Miss Dimple and her fellow teachers-turned-sleuths are determined to find the killer. Although Prentice had recently broken up with her boyfriend, the most obvious suspect isn't always the right one: Prentice may have been keeping some secrets; and a local woman claims to have witnessed the whole abduction—except she also believes she is Scarlett O'Hara, that Nazi spies are pursuing her, and that she knows where the Confederate gold is buried. Figuring out what really happened to Prentice is sure to be a challenge. But Miss Dimple, who has taught the town's first graders for decades, has never been daunted by a challenge.
Mignon F. Ballard's newest edition to her Miss Dimple mystery series, Miss Dimple Picks a Peck of Trouble, is filled with period charm and a wonderfully brave band of amateur sleuths.
"Will Paton Walsh do it again?" wondered Ruth Rendell in London's Sunday Times. "We must hope so."
Jill Paton Walsh fulfills those hopes in A Presumption of Death. Although Sayers never began another Wimsey novel, she did leave clues. Drawing on "The Wimsey Papers," in which Sayers showed various members of the family coping with wartime conditions, Walsh has devised an irresistible story set in 1940, at the start of the Blitz in London.
Lord Peter is abroad on secret business for the Foreign Office, while Harriet Vane, now Lady Peter Wimsey, has taken their children to safety in the country. But war has followed them there---glamorous RAF pilots and even more glamorous land-girls scandalize the villagers, and the blackout makes the nighttime lanes as sinister as the back alleys of London. Daily life reminds them of the war so constantly that, when the village's first air-raid practice ends with a real body on the ground, it's almost a shock to hear the doctor declare that it was not enemy action, but plain, old-fashioned murder. Or was it?
At the request of the overstretched local police, Harriet reluctantly agrees to investigate. The mystery that unfolds is every bit as literate, ingenious, and compelling as the best of original Lord Peter Wimsey novels.
August 1914. Michael Clifton is mapping the land he has just purchased in California's beautiful Santa Ynez Valley, certain that oil lies beneath its surface. But as the young cartographer prepares to return home to Boston, war is declared in Europe. Michael—the youngest son of an expatriate Englishman—puts duty first and sails for his father's native country to serve in the British army. Three years later, he is listed among those missing in action.
April 1932. London psychologist and investigator Maisie Dobbs is retained by Michael's parents, who have recently learned that their son's remains have been unearthed in France. They want Maisie to find the unnamed nurse whose love letters were among Michael's belongings—a quest that takes Maisie back to her own bittersweet wartime love. Her inquiries, and the stunning discovery that Michael Clifton was murdered in his trench, unleash a web of intrigue and violence that threatens to engulf the soldier's family and even Maisie herself. Over the course of her investigation, Maisie must cope with the approaching loss of her mentor, Maurice Blanche, and her growing awareness that she is once again falling in love.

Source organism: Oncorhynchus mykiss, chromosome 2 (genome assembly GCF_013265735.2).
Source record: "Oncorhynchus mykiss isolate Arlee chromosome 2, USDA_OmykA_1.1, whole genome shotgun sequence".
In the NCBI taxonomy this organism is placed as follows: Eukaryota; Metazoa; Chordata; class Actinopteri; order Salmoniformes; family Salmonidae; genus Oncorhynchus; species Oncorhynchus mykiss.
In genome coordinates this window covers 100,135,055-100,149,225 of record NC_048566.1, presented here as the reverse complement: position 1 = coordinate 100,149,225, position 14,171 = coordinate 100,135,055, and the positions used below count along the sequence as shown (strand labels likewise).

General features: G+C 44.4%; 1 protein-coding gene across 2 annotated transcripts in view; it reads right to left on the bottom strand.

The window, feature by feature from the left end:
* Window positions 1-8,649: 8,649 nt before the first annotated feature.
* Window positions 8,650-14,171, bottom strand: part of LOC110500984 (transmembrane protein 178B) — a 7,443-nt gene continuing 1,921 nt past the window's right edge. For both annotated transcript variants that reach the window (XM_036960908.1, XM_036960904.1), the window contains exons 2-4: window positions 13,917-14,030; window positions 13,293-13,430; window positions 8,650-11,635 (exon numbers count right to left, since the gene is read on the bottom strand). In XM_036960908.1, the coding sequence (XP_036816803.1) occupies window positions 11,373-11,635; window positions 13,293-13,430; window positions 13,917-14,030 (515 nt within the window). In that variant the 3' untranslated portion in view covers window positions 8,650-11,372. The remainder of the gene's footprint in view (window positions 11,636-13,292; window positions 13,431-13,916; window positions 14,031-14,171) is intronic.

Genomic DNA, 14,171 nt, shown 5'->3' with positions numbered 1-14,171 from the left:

Following the critically acclaimed bestseller Among the Mad, The Mapping of Love and Death delivers the most gripping and satisfying chapter yet in the life of Maisie Dobbs.
The mystery deepens when workers at the farm find the remains of a child in the foundation of the old farmhouse, and a tramp who had been squatting in the wood near the church turns up dead. Lamb soon begins to suspect that the crimes might be related to a tragic event that occurred in Winstead more than twenty years earlier – the suicide of a village woman who took her life in despair after her husband abandoned her and took their young twin sons with him. As Lamb pieces together the connections between the crimes, he draws closer to the source of evil in Winstead’s past and present and, in the end, must risk his own life to uncover the truth.
London, 1931. The night before an exhibition of his artwork opens at a famed Mayfair gallery, the controversial artist Nick Bassington-Hope falls to his death. The police rule it an accident, but Nick's twin sister, Georgina, a wartime journalist and a infamous figure in her own right, isn't convinced.
When the authorities refuse to consider her theory that Nick was murdered, Georgina seeks out a fellow graduate from Girton College, Maisie Dobbs, psychologist and investigator, for help. Nick was a veteran of World War I, and before long the case leads Maisie to the desolate beaches of Dungeness in Kent, and into the sinister underbelly of the city's art world.
In Messenger of Truth, Maisie once again uncovers the perilous legacy of the Great War in a society struggling to recollect itself. But to solve the mystery of Nick's death, Maisie will have to keep her head as the forces behind the artist's fall come out of the shadows to silence her.
Following on the bestselling Pardonable Lies, Jacqueline Winspear delivers another vivid, thrilling, and utterly unique episode in the life of Maisie Dobbs.
Even more startling, the late curator was involved in the Priory of Sion—a secret society whose members included Sir Isaac Newton, Victor Hugo, and Da Vinci—and he guarded a breathtaking historical secret. Unless Langdon and Neveu can decipher the labyrinthine puzzle—while avoiding the faceless adversary who shadows their every move—the explosive, ancient truth will be lost forever.